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Wednesday, 1 April 2020

Late Devensian glaciation of the Celtic Sea: Lockhart thesis

One of Ed's maps showing the Celtic Sea arena -- bathymetry, named zones and coastlines

Ed Lockhart's doctorate thesis on the glaciation of the Celtic Sea is freely available on Researchgate.  Very interesting! It's long and detailed, as befits a doctorate thesis, and there is no point in trying to summarise it, but there are a number of points of relevance to our discussions on this blog about glaciation and its role in the transport of the bluestones of Stonehenge.

Here is the link:

Glacial sculpting and post-glacial drowning of the Celtic Sea.
Thesis submitted in accordance with the requirements of Bangor University for the degree of Doctor of Philosophy
By Edward Alan Lockhart
School of Ocean Sciences Bangor University, Wales
August 2019(PDF)


Concerns as to the stability of present-day ice sheets and their future contribution to sea-level rise have prompted the investigation of palaeo ice sheets in order to study ice dynamics and evolution through deglaciation. Such observations of ice sheet behaviour are essential in the process of constraining and validating numerical ice sheet models in order to forecast the future response of Greenland and Antarctic ice sheets to warming and sea level rise which can rapidly destabilise marine-terminating margins and contribute to global sea-level rise. Therefore, a palaeo ice sheet of similar characteristics to Greenland and Antarctica is required in order to accurately capture the occurrence of marine ice sheet instability. A suitable analogue is the last British-Irish Ice sheet, which was drained by numerous marine-terminating ice streams. The largest of these was the Irish Sea Ice Steam (ISIS), which terminated on the continental shelf of the Celtic Sea. New modern geophysical and sediment core data collected during numerous scientific cruises of the Celtic Sea provide a unique opportunity to determine the stratigraphic position of glacial sediments and the origin of the ridges from which these sediments were recovered, and to investigate the imprint of glaciation and thus reconstruct deglacial dynamics.

Seismic data of the mid- and outer-shelf show that the largest shelf ridges in the west comprise two vertically stacked units which are draped by superficial deposits. The upper sandy bulk of these megaridges is correlative to the Melville Formation (MFm), comprising truncated and dipping bedding planes, which overlies mounds of the Upper Little Sole Formation (ULSFm) comprising Last Glacial Maximum glacigenic sediments that are exposed on the lower megaridge flanks. Stiff and deformed glacigenic sediments comprising the ULSFm record their overriding by the ice margin during its oscillatory retreat across the shelf before being partially eroded during marine transgression by megatidal conditions which fuelled the development of overlying sand ridges comprising the MFm. This updated stratigraphy suggests the presence of a glacigenic core under the MFm on the western shelf. In the east, channels of the ULSFm contain undisturbed seismic facies of unknown lithology, with implications for the ice margin extent in the French sector. Multi-beam bathymetric data reveal a large assemblage of seafloor glacial features preserved on the inner-shelf, including terminal and ribbed moraines, streamlined bedrock, iceberg grounding pits, meltwater channels and tunnel valleys. These features record the southwest advance of a grounded warm-based ice lobe and its northeast marine deglaciation in response to rising relative sea level into St. George’s Channel and towards the southern coastline of Ireland.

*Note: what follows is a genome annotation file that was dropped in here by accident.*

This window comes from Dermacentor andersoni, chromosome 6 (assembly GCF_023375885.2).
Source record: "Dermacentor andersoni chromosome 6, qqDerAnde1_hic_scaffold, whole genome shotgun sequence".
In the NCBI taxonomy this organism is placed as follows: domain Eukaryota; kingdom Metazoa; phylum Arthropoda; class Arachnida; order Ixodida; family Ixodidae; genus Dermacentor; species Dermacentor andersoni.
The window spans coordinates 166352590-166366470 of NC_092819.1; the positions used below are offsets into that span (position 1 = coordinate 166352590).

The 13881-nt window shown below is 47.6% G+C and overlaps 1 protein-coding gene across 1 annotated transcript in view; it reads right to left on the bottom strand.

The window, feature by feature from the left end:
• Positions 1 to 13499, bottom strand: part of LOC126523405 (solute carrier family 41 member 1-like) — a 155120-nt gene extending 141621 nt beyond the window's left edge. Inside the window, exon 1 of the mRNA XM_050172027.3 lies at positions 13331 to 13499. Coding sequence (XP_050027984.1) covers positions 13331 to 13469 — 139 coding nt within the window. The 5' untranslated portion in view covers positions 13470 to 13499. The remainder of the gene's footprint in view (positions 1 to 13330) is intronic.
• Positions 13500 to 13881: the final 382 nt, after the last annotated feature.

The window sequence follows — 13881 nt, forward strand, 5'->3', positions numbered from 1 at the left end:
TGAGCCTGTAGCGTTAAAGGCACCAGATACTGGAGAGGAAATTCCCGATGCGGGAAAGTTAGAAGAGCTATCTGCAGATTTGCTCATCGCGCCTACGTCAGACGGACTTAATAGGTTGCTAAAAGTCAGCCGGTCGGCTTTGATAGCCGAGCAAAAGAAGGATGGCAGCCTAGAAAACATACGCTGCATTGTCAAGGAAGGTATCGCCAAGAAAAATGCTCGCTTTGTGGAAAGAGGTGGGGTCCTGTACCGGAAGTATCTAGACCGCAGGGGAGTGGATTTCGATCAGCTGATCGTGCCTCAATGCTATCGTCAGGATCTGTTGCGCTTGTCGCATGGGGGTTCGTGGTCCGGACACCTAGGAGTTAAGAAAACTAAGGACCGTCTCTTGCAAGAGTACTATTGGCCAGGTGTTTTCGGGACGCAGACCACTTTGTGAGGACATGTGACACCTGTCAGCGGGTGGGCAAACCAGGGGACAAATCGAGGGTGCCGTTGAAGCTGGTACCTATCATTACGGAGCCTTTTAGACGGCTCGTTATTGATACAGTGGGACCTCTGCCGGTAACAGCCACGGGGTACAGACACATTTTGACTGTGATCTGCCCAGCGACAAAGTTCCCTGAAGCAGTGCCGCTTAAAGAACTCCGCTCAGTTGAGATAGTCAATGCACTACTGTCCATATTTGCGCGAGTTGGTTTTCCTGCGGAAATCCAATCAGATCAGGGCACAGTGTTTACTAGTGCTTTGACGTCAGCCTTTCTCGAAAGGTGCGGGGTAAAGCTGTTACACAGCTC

These findings provide new palaeo observations of ice stream instability, whereby the ISIS rapidly broke up through calving in response to fracturing and thinning due to instability induced by ice margin flotation and deformable proglacial sediments in a rising relative sea level environment. Such factors need to be considered in the stability of present-day marine-terminating ice sheets. The maximum extent and subsequent northwest retreat of the ice margin across the mid- and outer-shelf, followed by more-complex retreat patterns on the inner-shelf, provide a framework against which numerical whole ice sheet models can be tested. Combined, these observations have implications for the study of ice stream stability and the validation of numerical ice sheet models.